For 2022 my blogging goal is to be able to definitively list my favourite restaurants and/or places for specific food stuffs and cuisine. So when searching for the best sushi in town, one does not gloss over the renowned Miku. Miku is better known as the Toronto originated restaurant that created aburi (slightly torched) sushi blocks.
So today when downtown and craving a light lunch, we found ourselves at the bar of Miku, overlooking the sails of Canada Place. My guest has never been, so I thought to introduce him to one of Vancouver’s most popular Japanese/sushi restaurants in three very diverse courses.
We started off with a bowl of their miso soup, which by far was one of the richest and full bodied renditions I have had to date. Murky broth with seaweed, green onions, and enoki mushrooms.
For food, we started with the Sashimi Lunch. The chef’s selection of sashimi and poke served with steamed rice, tsukemono, and seasonal goma-ae. This was a great way to discover the quality of fish they were serving. Each piece was sliced to the ideal mouth morsel, completely fresh and highly satisfying. Buttery cuts of fish given a little flavour by way of their house soy sauce, and the bed of seaweed for textured bites. After we demolished our shared portion, my guest declared this the best raw fish he has had.
He even liked the miniature serving of broccolini florets in a peanut butter and sesame sauce. Much like the seaweed, these greens gave a nice break, offering some freshness to the clean mix. Whereas the house pickled radishes completely cleansed the palate with its tang.
And you can’t visit Miku without having aburi, so we ordered the Oshi Sampler, which gave us the ability to try each of their 3 available options. Two pieces each of salmon, two of ebi, and two of saba oshi.
The Salmon Oshi Sushi continues to be my favourite; with pressed wild sockeye salmon, jalapeño, and Miku sauce. Creamy with a pop of heat, this menthols makes the salmon more approachable.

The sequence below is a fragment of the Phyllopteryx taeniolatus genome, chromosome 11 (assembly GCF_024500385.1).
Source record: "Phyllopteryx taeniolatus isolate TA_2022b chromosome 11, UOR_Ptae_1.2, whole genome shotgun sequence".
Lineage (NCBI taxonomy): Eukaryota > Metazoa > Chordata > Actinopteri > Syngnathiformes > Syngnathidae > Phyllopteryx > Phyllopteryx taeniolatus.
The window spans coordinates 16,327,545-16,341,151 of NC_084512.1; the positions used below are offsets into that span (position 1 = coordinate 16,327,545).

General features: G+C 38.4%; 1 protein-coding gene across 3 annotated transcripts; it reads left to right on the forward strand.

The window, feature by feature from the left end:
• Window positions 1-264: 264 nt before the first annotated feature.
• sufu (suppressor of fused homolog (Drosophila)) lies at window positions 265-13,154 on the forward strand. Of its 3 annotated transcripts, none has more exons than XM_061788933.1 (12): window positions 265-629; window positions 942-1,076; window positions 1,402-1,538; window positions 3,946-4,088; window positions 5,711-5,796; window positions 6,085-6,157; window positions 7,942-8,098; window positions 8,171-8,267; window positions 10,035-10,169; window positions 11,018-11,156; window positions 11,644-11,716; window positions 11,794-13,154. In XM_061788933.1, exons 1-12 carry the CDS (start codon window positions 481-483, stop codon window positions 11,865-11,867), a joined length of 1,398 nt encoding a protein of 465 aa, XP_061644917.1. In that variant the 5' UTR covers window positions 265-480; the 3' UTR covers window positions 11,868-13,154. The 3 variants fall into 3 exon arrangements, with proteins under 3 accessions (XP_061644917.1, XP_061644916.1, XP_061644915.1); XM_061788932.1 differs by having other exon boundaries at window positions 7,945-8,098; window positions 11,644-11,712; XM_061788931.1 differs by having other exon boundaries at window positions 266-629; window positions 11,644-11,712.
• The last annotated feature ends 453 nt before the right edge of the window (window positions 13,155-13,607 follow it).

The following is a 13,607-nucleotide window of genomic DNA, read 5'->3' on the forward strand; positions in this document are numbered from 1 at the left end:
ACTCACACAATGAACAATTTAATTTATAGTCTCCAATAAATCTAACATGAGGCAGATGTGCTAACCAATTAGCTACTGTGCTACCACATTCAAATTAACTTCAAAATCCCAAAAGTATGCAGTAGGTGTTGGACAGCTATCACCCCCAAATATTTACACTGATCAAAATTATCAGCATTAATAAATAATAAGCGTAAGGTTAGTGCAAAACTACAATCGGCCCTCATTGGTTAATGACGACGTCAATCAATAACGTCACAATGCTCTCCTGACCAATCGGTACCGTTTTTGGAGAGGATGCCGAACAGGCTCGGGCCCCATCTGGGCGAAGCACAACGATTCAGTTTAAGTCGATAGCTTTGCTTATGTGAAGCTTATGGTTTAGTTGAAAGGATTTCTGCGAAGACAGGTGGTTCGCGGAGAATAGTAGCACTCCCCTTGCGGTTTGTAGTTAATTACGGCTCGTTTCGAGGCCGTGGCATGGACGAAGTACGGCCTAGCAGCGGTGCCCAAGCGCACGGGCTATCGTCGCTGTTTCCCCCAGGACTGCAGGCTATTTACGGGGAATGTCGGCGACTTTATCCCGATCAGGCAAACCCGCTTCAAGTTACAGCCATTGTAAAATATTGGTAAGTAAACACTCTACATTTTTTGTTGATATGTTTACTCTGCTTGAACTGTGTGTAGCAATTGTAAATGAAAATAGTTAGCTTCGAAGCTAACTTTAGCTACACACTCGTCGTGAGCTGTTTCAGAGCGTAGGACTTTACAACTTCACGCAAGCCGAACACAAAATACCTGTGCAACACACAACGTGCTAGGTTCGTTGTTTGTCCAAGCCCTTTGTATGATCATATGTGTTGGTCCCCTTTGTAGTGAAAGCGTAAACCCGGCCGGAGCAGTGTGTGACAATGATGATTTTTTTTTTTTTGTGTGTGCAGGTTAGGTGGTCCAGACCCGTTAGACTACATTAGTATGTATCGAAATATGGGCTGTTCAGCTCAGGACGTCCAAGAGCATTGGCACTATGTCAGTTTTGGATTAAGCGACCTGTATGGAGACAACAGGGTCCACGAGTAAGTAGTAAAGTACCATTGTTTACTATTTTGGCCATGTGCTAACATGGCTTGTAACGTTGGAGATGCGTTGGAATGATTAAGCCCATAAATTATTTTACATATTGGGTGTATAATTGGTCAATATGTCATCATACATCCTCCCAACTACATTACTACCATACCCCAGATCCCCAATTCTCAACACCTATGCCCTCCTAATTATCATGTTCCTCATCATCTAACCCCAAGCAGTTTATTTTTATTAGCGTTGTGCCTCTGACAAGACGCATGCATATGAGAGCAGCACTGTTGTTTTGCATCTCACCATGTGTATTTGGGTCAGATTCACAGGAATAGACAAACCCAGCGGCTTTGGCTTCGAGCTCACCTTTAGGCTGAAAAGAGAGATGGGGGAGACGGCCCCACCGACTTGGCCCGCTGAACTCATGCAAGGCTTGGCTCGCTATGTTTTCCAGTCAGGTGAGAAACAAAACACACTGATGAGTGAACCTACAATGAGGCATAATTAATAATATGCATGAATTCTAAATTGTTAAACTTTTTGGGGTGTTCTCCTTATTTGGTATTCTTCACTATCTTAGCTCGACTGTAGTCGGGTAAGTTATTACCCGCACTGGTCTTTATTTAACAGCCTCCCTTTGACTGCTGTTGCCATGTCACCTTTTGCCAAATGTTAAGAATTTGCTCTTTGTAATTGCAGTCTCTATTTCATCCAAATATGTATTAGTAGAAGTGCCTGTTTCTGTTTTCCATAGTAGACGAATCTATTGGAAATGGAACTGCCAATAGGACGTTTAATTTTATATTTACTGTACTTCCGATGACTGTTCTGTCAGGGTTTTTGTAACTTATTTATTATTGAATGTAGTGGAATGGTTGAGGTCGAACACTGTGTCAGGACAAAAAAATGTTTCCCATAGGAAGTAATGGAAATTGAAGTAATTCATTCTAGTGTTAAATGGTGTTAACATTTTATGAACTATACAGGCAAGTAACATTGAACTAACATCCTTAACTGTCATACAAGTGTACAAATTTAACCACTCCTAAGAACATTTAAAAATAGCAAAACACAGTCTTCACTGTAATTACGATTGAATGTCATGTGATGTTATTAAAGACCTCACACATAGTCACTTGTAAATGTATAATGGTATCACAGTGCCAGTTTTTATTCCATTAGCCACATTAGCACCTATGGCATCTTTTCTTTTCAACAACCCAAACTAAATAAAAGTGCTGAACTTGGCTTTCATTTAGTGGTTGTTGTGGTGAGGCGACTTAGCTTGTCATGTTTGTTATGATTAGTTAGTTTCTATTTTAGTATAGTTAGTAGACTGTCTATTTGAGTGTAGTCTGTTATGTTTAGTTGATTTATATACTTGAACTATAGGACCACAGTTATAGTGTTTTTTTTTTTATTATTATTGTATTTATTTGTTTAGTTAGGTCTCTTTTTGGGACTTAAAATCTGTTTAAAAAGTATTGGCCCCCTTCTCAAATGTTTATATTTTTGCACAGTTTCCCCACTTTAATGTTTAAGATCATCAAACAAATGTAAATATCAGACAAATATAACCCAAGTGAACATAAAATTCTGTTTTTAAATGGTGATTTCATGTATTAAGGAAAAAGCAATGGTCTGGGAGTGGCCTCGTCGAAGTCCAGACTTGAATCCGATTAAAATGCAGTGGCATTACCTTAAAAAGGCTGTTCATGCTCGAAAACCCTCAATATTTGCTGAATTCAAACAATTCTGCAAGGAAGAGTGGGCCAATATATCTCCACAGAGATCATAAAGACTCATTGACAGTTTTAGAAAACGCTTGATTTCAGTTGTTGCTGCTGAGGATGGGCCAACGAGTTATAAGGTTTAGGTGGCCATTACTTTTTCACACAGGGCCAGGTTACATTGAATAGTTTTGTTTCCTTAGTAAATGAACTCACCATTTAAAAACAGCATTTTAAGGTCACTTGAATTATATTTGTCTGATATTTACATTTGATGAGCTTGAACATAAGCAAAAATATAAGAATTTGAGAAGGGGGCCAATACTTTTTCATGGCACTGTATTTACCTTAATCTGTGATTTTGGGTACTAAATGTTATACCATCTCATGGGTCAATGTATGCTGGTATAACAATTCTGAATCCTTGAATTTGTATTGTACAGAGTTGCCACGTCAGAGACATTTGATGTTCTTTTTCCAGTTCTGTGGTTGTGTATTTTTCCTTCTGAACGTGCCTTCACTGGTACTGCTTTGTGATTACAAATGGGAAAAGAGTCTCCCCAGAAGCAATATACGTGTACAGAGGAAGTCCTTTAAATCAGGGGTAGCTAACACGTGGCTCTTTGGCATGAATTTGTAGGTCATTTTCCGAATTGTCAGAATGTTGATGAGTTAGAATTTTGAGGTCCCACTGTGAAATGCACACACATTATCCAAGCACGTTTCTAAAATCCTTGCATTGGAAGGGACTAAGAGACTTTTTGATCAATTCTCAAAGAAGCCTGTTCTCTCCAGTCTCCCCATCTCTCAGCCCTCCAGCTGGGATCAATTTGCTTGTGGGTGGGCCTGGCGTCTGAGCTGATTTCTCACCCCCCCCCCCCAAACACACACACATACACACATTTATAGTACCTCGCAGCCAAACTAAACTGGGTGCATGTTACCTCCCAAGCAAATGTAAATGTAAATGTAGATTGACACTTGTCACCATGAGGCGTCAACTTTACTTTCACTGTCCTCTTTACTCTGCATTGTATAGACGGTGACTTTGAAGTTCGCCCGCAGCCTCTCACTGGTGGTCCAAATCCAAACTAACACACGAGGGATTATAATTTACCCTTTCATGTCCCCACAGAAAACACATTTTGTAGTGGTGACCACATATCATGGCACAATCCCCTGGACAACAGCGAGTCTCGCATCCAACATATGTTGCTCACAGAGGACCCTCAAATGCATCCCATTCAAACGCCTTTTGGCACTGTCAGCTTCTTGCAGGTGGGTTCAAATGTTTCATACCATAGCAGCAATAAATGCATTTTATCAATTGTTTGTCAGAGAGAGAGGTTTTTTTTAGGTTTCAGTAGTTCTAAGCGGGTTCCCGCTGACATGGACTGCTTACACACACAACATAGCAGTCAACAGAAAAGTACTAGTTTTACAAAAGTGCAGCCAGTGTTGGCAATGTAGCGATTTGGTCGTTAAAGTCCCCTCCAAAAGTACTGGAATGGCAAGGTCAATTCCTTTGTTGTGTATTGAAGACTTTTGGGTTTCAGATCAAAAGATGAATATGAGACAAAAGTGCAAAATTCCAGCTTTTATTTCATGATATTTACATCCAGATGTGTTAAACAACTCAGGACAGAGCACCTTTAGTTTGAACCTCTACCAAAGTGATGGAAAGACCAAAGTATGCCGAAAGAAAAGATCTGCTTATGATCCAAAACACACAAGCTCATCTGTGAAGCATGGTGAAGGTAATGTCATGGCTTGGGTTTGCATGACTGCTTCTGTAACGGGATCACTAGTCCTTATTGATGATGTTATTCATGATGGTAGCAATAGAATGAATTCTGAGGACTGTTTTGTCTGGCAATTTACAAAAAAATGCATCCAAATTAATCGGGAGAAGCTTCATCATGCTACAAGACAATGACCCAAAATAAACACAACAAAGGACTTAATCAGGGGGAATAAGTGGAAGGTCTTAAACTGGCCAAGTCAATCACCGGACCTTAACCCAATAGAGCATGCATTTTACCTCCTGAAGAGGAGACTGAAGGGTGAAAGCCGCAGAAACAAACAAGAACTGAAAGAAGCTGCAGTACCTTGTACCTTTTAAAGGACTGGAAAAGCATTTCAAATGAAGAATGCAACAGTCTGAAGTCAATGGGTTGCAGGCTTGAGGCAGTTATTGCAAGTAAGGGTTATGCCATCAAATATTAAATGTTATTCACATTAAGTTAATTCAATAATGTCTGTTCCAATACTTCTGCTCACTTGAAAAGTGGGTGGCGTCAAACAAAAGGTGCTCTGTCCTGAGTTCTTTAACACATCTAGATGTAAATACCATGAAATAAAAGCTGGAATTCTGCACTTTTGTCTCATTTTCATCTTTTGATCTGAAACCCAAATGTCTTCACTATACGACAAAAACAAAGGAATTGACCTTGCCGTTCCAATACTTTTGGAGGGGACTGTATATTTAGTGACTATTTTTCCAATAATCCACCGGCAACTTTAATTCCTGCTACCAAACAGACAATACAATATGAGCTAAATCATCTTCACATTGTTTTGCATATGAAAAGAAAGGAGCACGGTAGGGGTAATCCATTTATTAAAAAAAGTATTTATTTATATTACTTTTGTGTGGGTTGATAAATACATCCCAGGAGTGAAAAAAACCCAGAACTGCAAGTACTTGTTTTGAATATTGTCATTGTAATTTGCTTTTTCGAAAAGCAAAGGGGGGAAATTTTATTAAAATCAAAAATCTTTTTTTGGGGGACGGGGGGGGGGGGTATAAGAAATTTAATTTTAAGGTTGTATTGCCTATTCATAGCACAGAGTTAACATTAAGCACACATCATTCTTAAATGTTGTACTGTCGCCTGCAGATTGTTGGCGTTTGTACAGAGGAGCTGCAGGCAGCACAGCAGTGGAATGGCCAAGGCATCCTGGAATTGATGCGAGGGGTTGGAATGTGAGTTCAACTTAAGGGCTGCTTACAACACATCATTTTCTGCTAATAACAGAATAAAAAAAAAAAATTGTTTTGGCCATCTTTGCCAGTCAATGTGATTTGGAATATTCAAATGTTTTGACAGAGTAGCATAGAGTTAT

The Ebi Oshi Sushi was my guest’s favourite. Pressed prawn, lime zest, and ume sauce. This too gave you a creamy finish with plenty of sauce flavouring the firm slices of shrimp meat.
The Saba Oshi Sushi is naturally on the salty side thanks to the pressed house cured mackerel and miso sauce pairing. So go easy on the soy with this one.
Our last course was chosen based on novelty. Something you can find at your neighborhood fast food sushi joint, for far less. Therefore I don’t recommend this one. Especially as we found all the bold flavours in competition with one another, leaving the palate overwhelmed; especially coming out of such light bites above.
The Aburi Chirashi Tart is layers of sushi rice, spicy tuna, avocado, sockeye salmon, and Miku sauce; all flame seared. Then topped with prawn, scallop, maguro, tobiko and ikura. This modern fusion take would be best suited for those who are not partial to raw fish and/or like the over the top sushi rolls that take the simplicity out traditional sushi crafting.
The portion was a lot for one person, so get one to share.
In conclusion, I can now declare Miku the reigning champion of best sashimi in the city, until I try the next best thing. I am a fan when they keep it simple and clean. So now to the next one!
200 Granville St #70, Vancouver, BC V6C 1S4